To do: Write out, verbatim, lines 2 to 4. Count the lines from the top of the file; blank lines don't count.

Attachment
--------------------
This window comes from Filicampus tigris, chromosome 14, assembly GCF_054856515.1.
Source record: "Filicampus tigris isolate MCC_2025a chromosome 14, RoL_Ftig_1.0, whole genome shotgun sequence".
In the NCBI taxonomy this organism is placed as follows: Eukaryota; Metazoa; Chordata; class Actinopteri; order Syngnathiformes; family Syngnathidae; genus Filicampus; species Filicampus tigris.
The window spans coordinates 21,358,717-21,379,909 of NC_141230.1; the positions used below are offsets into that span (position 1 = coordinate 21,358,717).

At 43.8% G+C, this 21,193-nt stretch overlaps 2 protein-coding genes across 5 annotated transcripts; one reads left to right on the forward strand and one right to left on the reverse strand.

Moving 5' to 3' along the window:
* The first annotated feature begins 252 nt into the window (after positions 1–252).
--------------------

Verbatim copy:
Source record: "Filicampus tigris isolate MCC_2025a chromosome 14, RoL_Ftig_1.0, whole genome shotgun sequence".
In the NCBI taxonomy this organism is placed as follows: Eukaryota; Metazoa; Chordata; class Actinopteri; order Syngnathiformes; family Syngnathidae; genus Filicampus; species Filicampus tigris.
The window spans coordinates 21,358,717-21,379,909 of NC_141230.1; the positions used below are offsets into that span (position 1 = coordinate 21,358,717).